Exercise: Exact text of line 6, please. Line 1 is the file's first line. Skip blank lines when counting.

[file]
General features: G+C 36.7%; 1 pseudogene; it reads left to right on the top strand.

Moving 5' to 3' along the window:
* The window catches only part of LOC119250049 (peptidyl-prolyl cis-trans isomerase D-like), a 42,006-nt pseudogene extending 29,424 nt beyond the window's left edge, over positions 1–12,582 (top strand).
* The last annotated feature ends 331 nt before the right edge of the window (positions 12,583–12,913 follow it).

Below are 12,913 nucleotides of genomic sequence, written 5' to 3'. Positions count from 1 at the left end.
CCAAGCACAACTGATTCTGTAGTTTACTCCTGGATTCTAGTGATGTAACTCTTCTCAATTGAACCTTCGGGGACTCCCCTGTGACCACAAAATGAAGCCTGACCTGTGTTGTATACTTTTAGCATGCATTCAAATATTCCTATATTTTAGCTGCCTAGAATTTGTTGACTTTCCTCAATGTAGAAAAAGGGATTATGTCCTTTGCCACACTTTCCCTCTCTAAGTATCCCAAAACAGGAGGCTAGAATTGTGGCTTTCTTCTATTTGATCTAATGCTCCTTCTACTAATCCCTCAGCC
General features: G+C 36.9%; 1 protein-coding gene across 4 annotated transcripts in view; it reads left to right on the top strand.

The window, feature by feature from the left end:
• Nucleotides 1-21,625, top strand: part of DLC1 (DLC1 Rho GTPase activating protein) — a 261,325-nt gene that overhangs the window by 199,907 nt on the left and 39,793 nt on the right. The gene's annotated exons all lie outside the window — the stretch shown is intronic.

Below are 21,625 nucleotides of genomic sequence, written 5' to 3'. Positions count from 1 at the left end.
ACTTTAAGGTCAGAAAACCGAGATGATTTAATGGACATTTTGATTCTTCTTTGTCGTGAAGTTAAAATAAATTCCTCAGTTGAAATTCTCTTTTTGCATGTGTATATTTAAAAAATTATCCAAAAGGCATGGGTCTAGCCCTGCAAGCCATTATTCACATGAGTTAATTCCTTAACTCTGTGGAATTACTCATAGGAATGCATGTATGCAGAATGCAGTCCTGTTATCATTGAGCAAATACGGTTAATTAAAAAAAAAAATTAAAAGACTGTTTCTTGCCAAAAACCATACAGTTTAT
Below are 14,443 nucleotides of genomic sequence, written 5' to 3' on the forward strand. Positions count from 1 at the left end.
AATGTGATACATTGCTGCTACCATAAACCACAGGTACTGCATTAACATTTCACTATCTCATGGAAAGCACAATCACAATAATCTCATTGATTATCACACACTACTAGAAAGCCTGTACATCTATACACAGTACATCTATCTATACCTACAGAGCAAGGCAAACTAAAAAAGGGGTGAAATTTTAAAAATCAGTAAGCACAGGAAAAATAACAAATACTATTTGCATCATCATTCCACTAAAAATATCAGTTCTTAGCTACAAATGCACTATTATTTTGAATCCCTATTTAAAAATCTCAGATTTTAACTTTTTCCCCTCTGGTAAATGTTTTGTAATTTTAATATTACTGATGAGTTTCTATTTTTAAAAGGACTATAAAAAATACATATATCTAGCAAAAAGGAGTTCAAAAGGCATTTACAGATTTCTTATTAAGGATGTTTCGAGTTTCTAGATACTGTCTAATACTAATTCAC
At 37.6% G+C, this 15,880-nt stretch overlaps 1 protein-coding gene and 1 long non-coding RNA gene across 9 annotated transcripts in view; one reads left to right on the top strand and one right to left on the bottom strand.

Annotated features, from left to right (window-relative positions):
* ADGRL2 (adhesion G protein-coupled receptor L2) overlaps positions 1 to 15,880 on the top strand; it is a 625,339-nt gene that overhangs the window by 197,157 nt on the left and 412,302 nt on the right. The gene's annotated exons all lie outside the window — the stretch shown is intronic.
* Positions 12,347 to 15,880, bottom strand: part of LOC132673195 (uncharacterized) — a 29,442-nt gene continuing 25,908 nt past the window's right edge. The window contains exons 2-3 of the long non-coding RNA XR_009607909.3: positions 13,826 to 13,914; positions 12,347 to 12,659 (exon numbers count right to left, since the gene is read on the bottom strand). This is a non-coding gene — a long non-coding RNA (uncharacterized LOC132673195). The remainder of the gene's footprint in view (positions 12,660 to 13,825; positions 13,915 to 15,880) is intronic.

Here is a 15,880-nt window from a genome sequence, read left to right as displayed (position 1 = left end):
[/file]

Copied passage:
CCAAGCACAACTGATTCTGTAGTTTACTCCTGGATTCTAGTGATGTAACTCTTCTCAATTGAACCTTCGGGGACTCCCCTGTGACCACAAAATGAAGCCTGACCTGTGTTGTATACTTTTAGCATGCATTCAAATATTCCTATATTTTAGCTGCCTAGAATTTGTTGACTTTCCTCAATGTAGAAAAAGGGATTATGTCCTTTGCCACACTTTCCCTCTCTAAGTATCCCAAAACAGGAGGCTAGAATTGTGGCTTTCTTCTATTTGATCTAATGCTCCTTCTACTAATCCCTCAGCC